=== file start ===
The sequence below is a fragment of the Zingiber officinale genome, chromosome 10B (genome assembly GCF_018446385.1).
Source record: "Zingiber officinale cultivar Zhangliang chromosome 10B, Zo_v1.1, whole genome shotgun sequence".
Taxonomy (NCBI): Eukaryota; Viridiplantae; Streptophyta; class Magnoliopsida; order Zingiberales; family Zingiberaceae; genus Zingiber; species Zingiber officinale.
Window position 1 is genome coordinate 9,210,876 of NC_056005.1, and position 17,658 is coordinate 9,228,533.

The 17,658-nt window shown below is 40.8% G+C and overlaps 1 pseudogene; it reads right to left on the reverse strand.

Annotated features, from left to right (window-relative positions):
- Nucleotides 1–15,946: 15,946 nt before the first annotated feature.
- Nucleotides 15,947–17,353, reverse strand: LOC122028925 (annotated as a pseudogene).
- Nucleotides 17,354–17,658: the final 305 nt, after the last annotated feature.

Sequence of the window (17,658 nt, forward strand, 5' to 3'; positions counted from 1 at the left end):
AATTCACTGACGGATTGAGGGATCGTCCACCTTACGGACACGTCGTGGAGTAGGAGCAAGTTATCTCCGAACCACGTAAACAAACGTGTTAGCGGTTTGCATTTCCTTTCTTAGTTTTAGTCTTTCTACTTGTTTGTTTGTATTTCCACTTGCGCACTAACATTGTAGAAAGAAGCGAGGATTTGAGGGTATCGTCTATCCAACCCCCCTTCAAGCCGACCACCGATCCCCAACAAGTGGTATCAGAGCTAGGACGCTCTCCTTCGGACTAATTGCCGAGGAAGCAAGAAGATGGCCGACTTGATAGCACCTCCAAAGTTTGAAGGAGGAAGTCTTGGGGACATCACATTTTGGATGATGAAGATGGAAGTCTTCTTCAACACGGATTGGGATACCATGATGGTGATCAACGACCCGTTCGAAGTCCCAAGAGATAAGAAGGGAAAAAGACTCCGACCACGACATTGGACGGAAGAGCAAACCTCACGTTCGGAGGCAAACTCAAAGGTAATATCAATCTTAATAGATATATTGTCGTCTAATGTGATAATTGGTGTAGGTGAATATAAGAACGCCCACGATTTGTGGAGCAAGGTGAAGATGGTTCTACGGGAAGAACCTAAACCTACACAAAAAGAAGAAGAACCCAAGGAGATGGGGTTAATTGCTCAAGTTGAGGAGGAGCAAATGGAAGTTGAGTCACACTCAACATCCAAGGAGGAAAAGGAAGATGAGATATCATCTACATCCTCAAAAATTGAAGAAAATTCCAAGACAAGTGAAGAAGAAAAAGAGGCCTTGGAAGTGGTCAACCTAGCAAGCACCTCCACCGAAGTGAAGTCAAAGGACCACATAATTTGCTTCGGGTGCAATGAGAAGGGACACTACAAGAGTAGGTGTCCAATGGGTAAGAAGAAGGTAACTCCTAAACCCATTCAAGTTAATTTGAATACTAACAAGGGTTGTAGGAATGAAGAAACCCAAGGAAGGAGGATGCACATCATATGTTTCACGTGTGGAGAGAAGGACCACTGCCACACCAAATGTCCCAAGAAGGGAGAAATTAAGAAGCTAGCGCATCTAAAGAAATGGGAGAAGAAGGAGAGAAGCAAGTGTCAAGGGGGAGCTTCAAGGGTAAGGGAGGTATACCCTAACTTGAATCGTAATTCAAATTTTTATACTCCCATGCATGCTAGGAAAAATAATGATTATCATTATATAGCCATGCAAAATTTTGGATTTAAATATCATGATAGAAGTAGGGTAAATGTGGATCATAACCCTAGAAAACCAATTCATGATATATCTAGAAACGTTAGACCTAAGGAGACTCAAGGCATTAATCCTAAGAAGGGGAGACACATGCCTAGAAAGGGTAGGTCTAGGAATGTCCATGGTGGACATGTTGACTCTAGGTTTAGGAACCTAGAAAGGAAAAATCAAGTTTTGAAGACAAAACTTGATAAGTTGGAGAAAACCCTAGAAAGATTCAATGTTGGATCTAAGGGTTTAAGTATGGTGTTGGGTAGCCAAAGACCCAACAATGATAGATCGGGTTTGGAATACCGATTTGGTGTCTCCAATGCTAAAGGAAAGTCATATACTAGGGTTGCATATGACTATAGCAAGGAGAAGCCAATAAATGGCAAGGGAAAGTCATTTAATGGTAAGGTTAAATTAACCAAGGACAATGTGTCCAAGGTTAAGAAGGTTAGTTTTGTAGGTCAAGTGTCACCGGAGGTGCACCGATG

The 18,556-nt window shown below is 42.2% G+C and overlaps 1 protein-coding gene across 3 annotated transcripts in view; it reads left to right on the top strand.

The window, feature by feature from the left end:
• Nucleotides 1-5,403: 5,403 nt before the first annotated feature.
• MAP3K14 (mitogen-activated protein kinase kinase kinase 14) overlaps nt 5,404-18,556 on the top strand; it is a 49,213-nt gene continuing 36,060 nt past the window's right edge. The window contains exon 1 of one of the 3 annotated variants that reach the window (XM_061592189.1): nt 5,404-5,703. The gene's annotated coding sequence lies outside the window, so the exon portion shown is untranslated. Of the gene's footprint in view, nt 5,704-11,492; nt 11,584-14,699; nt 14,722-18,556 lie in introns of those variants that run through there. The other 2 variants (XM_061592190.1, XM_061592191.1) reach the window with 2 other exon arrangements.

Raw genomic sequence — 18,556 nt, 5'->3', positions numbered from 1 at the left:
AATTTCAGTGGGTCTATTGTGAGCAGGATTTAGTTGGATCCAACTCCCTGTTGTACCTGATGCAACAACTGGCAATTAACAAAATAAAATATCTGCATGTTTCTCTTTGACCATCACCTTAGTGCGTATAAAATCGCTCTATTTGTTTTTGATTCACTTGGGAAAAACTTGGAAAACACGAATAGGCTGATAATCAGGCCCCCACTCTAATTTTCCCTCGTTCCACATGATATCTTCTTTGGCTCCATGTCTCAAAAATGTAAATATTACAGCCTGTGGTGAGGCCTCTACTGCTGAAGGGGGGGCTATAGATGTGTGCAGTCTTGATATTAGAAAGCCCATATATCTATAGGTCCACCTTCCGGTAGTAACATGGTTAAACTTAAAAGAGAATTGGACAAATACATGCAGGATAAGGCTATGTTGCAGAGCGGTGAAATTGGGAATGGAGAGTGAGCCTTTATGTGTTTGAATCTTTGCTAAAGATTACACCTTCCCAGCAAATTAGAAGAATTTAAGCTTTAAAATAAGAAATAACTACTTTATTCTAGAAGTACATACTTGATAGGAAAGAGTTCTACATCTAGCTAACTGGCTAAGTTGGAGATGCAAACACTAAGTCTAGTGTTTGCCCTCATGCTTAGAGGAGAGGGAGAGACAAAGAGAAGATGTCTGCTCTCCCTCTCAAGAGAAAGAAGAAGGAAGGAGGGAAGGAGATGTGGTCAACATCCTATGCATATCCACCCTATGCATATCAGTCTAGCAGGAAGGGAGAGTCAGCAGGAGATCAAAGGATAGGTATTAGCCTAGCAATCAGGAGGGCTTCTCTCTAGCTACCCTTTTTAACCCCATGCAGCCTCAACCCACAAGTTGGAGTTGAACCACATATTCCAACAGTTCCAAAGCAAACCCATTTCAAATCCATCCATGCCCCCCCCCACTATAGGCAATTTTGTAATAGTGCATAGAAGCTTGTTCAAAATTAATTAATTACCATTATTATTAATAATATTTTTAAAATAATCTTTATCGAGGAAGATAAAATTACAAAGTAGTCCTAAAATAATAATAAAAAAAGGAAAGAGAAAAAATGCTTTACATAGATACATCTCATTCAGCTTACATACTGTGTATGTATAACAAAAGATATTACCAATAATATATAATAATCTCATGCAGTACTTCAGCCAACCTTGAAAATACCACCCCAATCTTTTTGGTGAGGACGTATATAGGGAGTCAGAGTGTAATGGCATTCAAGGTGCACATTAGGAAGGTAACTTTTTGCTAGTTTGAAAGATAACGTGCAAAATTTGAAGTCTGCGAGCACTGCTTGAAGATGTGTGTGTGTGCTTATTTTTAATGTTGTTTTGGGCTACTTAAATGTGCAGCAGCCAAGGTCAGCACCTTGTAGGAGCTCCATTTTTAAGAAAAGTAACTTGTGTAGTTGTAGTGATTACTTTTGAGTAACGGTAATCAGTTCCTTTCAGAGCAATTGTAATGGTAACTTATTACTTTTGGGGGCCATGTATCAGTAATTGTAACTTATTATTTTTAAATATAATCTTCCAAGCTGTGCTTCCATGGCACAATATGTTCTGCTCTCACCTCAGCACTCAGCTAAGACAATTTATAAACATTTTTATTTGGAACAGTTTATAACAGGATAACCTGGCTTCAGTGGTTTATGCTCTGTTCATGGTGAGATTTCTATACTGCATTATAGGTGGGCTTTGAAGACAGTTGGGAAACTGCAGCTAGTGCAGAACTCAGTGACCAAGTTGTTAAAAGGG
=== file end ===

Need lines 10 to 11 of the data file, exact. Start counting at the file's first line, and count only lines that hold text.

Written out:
Sequence of the window (17,658 nt, forward strand, 5' to 3'; positions counted from 1 at the left end):
AATTCACTGACGGATTGAGGGATCGTCCACCTTACGGACACGTCGTGGAGTAGGAGCAAGTTATCTCCGAACCACGTAAACAAACGTGTTAGCGGTTTGCATTTCCTTTCTTAGTTTTAGTCTTTCTACTTGTTTGTTTGTATTTCCACTTGCGCACTAACATTGTAGAAAGAAGCGAGGATTTGAGGGTATCGTCTATCCAACCCCCCTTCAAGCCGACCACCGATCCCCAACAAGTGGTATCAGAGCTAGGACGCTCTCCTTCGGACTAATTGCCGAGGAAGCAAGAAGATGGCCGACTTGATAGCACCTCCAAAGTTTGAAGGAGGAAGTCTTGGGGACATCACATTTTGGATGATGAAGATGGAAGTCTTCTTCAACACGGATTGGGATACCATGATGGTGATCAACGACCCGTTCGAAGTCCCAAGAGATAAGAAGGGAAAAAGACTCCGACCACGACATTGGACGGAAGAGCAAACCTCACGTTCGGAGGCAAACTCAAAGGTAATATCAATCTTAATAGATATATTGTCGTCTAATGTGATAATTGGTGTAGGTGAATATAAGAACGCCCACGATTTGTGGAGCAAGGTGAAGATGGTTCTACGGGAAGAACCTAAACCTACACAAAAAGAAGAAGAACCCAAGGAGATGGGGTTAATTGCTCAAGTTGAGGAGGAGCAAATGGAAGTTGAGTCACACTCAACATCCAAGGAGGAAAAGGAAGATGAGATATCATCTACATCCTCAAAAATTGAAGAAAATTCCAAGACAAGTGAAGAAGAAAAAGAGGCCTTGGAAGTGGTCAACCTAGCAAGCACCTCCACCGAAGTGAAGTCAAAGGACCACATAATTTGCTTCGGGTGCAATGAGAAGGGACACTACAAGAGTAGGTGTCCAATGGGTAAGAAGAAGGTAACTCCTAAACCCATTCAAGTTAATTTGAATACTAACAAGGGTTGTAGGAATGAAGAAACCCAAGGAAGGAGGATGCACATCATATGTTTCACGTGTGGAGAGAAGGACCACTGCCACACCAAATGTCCCAAGAAGGGAGAAATTAAGAAGCTAGCGCATCTAAAGAAATGGGAGAAGAAGGAGAGAAGCAAGTGTCAAGGGGGAGCTTCAAGGGTAAGGGAGGTATACCCTAACTTGAATCGTAATTCAAATTTTTATACTCCCATGCATGCTAGGAAAAATAATGATTATCATTATATAGCCATGCAAAATTTTGGATTTAAATATCATGATAGAAGTAGGGTAAATGTGGATCATAACCCTAGAAAACCAATTCATGATATATCTAGAAACGTTAGACCTAAGGAGACTCAAGGCATTAATCCTAAGAAGGGGAGACACATGCCTAGAAAGGGTAGGTCTAGGAATGTCCATGGTGGACATGTTGACTCTAGGTTTAGGAACCTAGAAAGGAAAAATCAAGTTTTGAAGACAAAACTTGATAAGTTGGAGAAAACCCTAGAAAGATTCAATGTTGGATCTAAGGGTTTAAGTATGGTGTTGGGTAGCCAAAGACCCAACAATGATAGATCGGGTTTGGAATACCGATTTGGTGTCTCCAATGCTAAAGGAAAGTCATATACTAGGGTTGCATATGACTATAGCAAGGAGAAGCCAATAAATGGCAAGGGAAAGTCATTTAATGGTAAGGTTAAATTAACCAAGGACAATGTGTCCAAGGTTAAGAAGGTTAGTTTTGTAGGTCAAGTGTCACCGGAGGTGCACCGATG